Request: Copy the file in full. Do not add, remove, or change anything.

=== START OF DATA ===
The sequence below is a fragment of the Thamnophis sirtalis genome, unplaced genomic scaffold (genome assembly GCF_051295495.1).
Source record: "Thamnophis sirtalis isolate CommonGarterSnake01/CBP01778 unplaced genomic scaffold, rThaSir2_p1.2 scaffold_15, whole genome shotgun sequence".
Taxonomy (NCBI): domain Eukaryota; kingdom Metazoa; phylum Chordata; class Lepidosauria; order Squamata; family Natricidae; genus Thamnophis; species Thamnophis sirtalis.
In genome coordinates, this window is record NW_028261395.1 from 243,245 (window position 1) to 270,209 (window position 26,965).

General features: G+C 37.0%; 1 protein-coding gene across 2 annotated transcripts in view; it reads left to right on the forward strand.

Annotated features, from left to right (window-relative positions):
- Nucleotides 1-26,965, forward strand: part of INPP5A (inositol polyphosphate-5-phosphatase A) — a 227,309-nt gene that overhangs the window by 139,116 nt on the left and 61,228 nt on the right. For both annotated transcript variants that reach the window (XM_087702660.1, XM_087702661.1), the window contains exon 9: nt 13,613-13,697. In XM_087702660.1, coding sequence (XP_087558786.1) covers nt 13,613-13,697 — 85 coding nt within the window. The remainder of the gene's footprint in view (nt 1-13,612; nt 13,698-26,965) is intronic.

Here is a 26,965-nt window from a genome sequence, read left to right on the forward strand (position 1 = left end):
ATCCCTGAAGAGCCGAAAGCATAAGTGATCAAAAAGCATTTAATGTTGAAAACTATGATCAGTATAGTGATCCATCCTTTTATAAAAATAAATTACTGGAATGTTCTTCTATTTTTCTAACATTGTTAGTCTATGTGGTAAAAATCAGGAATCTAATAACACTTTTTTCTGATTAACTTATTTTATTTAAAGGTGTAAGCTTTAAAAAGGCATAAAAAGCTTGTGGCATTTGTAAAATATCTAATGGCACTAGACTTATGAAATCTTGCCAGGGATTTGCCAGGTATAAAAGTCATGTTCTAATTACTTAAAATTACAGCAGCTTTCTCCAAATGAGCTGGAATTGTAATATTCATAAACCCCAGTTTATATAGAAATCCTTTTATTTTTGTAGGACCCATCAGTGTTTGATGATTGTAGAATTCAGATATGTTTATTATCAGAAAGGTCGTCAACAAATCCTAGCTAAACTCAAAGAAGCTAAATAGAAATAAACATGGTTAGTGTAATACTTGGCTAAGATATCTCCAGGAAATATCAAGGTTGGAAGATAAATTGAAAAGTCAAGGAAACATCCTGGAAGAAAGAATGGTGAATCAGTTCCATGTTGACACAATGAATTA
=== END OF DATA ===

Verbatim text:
The sequence below is a fragment of the Thamnophis sirtalis genome, unplaced genomic scaffold (genome assembly GCF_051295495.1).
Source record: "Thamnophis sirtalis isolate CommonGarterSnake01/CBP01778 unplaced genomic scaffold, rThaSir2_p1.2 scaffold_15, whole genome shotgun sequence".
Taxonomy (NCBI): domain Eukaryota; kingdom Metazoa; phylum Chordata; class Lepidosauria; order Squamata; family Natricidae; genus Thamnophis; species Thamnophis sirtalis.
In genome coordinates, this window is record NW_028261395.1 from 243,245 (window position 1) to 270,209 (window position 26,965).

General features: G+C 37.0%; 1 protein-coding gene across 2 annotated transcripts in view; it reads left to right on the forward strand.

Annotated features, from left to right (window-relative positions):
- Nucleotides 1-26,965, forward strand: part of INPP5A (inositol polyphosphate-5-phosphatase A) — a 227,309-nt gene that overhangs the window by 139,116 nt on the left and 61,228 nt on the right. For both annotated transcript variants that reach the window (XM_087702660.1, XM_087702661.1), the window contains exon 9: nt 13,613-13,697. In XM_087702660.1, coding sequence (XP_087558786.1) covers nt 13,613-13,697 — 85 coding nt within the window. The remainder of the gene's footprint in view (nt 1-13,612; nt 13,698-26,965) is intronic.

Here is a 26,965-nt window from a genome sequence, read left to right on the forward strand (position 1 = left end):
ATCCCTGAAGAGCCGAAAGCATAAGTGATCAAAAAGCATTTAATGTTGAAAACTATGATCAGTATAGTGATCCATCCTTTTATAAAAATAAATTACTGGAATGTTCTTCTATTTTTCTAACATTGTTAGTCTATGTGGTAAAAATCAGGAATCTAATAACACTTTTTTCTGATTAACTTATTTTATTTAAAGGTGTAAGCTTTAAAAAGGCATAAAAAGCTTGTGGCATTTGTAAAATATCTAATGGCACTAGACTTATGAAATCTTGCCAGGGATTTGCCAGGTATAAAAGTCATGTTCTAATTACTTAAAATTACAGCAGCTTTCTCCAAATGAGCTGGAATTGTAATATTCATAAACCCCAGTTTATATAGAAATCCTTTTATTTTTGTAGGACCCATCAGTGTTTGATGATTGTAGAATTCAGATATGTTTATTATCAGAAAGGTCGTCAACAAATCCTAGCTAAACTCAAAGAAGCTAAATAGAAATAAACATGGTTAGTGTAATACTTGGCTAAGATATCTCCAGGAAATATCAAGGTTGGAAGATAAATTGAAAAGTCAAGGAAACATCCTGGAAGAAAGAATGGTGAATCAGTTCCATGTTGACACAATGAATTA